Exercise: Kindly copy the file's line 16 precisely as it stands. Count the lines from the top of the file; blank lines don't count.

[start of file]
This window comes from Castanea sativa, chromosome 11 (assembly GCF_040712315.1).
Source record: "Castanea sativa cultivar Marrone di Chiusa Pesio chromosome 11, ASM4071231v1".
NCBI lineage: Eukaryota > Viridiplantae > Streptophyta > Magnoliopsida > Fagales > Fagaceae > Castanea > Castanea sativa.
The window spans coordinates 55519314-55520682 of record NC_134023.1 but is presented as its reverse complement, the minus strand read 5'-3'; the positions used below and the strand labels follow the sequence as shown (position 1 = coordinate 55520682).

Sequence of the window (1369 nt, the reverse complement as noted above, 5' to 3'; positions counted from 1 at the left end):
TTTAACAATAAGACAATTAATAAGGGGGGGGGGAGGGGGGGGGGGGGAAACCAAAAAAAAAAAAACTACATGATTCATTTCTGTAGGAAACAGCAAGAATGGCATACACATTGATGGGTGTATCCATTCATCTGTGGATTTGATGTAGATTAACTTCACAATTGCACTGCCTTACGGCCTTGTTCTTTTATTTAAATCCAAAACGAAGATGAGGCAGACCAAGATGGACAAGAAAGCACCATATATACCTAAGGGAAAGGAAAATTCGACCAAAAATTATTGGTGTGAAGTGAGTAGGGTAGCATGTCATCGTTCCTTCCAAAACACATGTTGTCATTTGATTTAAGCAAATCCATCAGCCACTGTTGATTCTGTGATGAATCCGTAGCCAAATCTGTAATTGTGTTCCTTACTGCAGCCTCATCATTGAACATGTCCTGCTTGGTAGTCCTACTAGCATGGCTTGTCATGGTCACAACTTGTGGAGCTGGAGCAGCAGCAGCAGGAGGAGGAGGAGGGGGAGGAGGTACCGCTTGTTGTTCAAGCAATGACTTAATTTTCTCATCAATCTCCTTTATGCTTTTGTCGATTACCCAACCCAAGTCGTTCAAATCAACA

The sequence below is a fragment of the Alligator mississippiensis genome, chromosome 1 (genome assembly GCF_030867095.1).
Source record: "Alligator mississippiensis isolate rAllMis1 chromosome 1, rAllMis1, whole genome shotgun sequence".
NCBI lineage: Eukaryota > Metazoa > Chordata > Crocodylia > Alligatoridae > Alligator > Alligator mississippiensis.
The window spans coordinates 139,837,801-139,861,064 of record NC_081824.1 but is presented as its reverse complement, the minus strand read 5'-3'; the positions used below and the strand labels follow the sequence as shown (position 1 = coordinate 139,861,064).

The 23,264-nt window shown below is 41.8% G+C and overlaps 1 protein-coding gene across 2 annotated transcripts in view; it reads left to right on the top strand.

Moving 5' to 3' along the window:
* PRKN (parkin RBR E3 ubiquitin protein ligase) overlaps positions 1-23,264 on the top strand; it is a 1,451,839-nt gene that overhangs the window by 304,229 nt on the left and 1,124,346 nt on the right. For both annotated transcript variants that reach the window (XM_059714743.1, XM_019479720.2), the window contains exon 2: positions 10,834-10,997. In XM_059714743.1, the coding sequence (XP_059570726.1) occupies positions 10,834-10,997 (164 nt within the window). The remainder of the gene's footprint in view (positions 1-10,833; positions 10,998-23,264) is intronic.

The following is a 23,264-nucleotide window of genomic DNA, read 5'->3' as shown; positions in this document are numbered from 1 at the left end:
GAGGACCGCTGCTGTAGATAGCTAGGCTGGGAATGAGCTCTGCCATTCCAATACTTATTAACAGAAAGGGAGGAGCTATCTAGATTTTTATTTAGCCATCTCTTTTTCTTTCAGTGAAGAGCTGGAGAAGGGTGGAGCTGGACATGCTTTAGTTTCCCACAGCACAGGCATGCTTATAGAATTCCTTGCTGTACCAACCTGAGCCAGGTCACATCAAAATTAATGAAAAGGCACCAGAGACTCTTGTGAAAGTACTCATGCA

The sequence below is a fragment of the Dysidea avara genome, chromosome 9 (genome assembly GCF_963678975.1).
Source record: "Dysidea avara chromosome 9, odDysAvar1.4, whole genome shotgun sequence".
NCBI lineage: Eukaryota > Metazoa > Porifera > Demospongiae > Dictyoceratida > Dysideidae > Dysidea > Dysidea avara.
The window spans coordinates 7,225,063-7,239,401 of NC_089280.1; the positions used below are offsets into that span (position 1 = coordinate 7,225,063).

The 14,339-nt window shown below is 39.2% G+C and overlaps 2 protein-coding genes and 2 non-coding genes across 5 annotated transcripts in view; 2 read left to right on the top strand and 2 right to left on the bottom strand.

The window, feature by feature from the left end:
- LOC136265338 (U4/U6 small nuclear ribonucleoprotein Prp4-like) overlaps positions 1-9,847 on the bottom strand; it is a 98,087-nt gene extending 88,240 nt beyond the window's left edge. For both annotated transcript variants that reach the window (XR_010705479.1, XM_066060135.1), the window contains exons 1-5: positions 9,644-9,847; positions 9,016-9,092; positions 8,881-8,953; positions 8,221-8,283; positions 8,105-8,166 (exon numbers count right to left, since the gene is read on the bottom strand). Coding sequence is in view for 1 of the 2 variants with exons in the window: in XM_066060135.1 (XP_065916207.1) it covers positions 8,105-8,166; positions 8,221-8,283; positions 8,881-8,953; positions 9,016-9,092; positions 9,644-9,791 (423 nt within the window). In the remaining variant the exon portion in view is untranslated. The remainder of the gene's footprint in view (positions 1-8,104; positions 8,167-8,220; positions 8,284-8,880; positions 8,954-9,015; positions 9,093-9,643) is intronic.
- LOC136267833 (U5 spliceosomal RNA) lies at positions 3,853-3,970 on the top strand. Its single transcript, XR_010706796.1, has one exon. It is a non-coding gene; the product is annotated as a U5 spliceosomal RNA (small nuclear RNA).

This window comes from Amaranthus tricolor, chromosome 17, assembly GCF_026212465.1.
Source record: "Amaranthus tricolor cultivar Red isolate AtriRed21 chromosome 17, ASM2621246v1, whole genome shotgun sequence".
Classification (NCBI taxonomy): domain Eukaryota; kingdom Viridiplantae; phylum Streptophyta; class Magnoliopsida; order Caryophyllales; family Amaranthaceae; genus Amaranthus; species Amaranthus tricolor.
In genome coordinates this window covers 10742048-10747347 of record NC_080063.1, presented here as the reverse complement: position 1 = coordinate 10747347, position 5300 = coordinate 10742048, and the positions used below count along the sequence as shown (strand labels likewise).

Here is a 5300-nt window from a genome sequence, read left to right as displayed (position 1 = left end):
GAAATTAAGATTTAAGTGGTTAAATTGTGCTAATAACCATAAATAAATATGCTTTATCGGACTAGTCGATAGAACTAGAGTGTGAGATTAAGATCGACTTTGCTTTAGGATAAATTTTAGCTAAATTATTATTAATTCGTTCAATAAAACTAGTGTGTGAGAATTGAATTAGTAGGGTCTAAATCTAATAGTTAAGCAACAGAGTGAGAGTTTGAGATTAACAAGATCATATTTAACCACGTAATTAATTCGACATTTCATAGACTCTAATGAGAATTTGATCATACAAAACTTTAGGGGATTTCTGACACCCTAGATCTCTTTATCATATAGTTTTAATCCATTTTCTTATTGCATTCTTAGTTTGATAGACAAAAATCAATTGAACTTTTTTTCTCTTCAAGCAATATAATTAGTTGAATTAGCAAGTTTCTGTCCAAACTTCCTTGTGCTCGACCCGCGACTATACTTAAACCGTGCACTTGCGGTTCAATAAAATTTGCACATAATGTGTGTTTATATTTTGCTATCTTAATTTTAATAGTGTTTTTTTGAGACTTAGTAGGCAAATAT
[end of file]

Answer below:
The sequence below is a fragment of the Dysidea avara genome, chromosome 9 (genome assembly GCF_963678975.1).